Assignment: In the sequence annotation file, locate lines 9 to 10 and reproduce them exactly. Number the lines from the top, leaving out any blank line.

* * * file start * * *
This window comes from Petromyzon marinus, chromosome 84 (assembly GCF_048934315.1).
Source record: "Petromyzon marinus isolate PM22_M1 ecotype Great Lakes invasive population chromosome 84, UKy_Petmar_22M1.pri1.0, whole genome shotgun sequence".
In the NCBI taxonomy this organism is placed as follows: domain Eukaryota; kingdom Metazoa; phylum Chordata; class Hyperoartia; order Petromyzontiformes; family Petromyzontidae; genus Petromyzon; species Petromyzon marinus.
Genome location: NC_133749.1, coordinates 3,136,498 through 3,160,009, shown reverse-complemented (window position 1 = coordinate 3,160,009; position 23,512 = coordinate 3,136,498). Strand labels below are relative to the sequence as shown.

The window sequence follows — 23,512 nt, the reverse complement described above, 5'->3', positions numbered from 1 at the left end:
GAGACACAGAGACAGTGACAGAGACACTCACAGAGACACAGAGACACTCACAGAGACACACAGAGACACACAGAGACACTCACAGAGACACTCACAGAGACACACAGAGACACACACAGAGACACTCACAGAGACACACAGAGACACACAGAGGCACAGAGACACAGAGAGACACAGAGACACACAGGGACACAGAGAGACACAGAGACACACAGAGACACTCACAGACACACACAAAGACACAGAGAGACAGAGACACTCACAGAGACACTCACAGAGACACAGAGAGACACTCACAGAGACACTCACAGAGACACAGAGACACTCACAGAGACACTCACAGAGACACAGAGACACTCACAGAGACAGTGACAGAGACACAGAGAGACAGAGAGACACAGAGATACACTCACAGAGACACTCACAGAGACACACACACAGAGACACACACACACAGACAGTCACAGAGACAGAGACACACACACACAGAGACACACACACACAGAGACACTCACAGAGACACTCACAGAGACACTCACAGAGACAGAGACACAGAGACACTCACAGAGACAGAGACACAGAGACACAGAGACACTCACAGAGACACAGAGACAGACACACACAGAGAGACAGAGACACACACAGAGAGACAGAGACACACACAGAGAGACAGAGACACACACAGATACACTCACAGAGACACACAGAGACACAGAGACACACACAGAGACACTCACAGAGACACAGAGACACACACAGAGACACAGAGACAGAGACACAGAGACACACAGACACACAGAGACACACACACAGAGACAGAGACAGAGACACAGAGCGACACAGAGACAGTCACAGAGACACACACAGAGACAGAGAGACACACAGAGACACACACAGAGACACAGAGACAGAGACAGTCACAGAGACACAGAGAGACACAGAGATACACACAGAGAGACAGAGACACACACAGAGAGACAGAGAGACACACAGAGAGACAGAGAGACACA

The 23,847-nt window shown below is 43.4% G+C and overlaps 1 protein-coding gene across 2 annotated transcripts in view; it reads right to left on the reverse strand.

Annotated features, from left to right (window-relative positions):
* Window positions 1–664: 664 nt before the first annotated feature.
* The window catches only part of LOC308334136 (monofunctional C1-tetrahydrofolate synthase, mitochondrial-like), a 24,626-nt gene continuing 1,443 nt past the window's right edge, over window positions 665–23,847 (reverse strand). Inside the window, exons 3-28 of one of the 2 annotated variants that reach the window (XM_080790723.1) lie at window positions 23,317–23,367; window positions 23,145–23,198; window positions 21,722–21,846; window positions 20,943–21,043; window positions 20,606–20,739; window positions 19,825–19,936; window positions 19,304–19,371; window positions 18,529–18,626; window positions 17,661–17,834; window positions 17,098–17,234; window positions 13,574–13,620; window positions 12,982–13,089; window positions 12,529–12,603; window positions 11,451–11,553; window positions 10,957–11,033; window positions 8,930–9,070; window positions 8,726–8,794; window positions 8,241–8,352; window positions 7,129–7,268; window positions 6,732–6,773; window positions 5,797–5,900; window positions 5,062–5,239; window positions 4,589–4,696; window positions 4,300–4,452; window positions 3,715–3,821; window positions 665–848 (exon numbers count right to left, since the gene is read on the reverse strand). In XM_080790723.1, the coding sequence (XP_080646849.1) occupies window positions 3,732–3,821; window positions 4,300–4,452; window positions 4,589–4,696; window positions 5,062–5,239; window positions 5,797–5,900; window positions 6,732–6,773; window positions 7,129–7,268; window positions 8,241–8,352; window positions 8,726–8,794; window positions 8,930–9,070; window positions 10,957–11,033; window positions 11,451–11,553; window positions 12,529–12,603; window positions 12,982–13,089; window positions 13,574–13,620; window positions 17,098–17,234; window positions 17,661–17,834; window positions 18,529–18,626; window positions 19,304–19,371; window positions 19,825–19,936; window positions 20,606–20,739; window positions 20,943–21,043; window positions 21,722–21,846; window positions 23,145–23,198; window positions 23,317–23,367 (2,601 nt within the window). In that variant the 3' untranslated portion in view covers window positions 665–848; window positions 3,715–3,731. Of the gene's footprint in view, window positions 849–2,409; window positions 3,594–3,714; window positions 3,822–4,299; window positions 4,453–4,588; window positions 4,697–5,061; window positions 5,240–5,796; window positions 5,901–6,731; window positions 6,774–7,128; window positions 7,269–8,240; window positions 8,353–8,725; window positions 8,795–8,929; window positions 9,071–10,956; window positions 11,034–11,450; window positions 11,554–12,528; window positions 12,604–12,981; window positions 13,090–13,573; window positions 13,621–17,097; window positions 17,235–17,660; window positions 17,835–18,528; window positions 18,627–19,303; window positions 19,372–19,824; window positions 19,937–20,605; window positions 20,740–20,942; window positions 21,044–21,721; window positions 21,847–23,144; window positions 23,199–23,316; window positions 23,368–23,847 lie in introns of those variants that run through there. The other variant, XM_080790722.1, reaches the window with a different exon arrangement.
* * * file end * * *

* Window positions 1–664: 664 nt before the first annotated feature.
* The window catches only part of LOC308334136 (monofunctional C1-tetrahydrofolate synthase, mitochondrial-like), a 24,626-nt gene continuing 1,443 nt past the window's right edge, over window positions 665–23,847 (reverse strand). Inside the window, exons 3-28 of one of the 2 annotated variants that reach the window (XM_080790723.1) lie at window positions 23,317–23,367; window positions 23,145–23,198; window positions 21,722–21,846; window positions 20,943–21,043; window positions 20,606–20,739; window positions 19,825–19,936; window positions 19,304–19,371; window positions 18,529–18,626; window positions 17,661–17,834; window positions 17,098–17,234; window positions 13,574–13,620; window positions 12,982–13,089; window positions 12,529–12,603; window positions 11,451–11,553; window positions 10,957–11,033; window positions 8,930–9,070; window positions 8,726–8,794; window positions 8,241–8,352; window positions 7,129–7,268; window positions 6,732–6,773; window positions 5,797–5,900; window positions 5,062–5,239; window positions 4,589–4,696; window positions 4,300–4,452; window positions 3,715–3,821; window positions 665–848 (exon numbers count right to left, since the gene is read on the reverse strand). In XM_080790723.1, the coding sequence (XP_080646849.1) occupies window positions 3,732–3,821; window positions 4,300–4,452; window positions 4,589–4,696; window positions 5,062–5,239; window positions 5,797–5,900; window positions 6,732–6,773; window positions 7,129–7,268; window positions 8,241–8,352; window positions 8,726–8,794; window positions 8,930–9,070; window positions 10,957–11,033; window positions 11,451–11,553; window positions 12,529–12,603; window positions 12,982–13,089; window positions 13,574–13,620; window positions 17,098–17,234; window positions 17,661–17,834; window positions 18,529–18,626; window positions 19,304–19,371; window positions 19,825–19,936; window positions 20,606–20,739; window positions 20,943–21,043; window positions 21,722–21,846; window positions 23,145–23,198; window positions 23,317–23,367 (2,601 nt within the window). In that variant the 3' untranslated portion in view covers window positions 665–848; window positions 3,715–3,731. Of the gene's footprint in view, window positions 849–2,409; window positions 3,594–3,714; window positions 3,822–4,299; window positions 4,453–4,588; window positions 4,697–5,061; window positions 5,240–5,796; window positions 5,901–6,731; window positions 6,774–7,128; window positions 7,269–8,240; window positions 8,353–8,725; window positions 8,795–8,929; window positions 9,071–10,956; window positions 11,034–11,450; window positions 11,554–12,528; window positions 12,604–12,981; window positions 13,090–13,573; window positions 13,621–17,097; window positions 17,235–17,660; window positions 17,835–18,528; window positions 18,627–19,303; window positions 19,372–19,824; window positions 19,937–20,605; window positions 20,740–20,942; window positions 21,044–21,721; window positions 21,847–23,144; window positions 23,199–23,316; window positions 23,368–23,847 lie in introns of those variants that run through there. The other variant, XM_080790722.1, reaches the window with a different exon arrangement.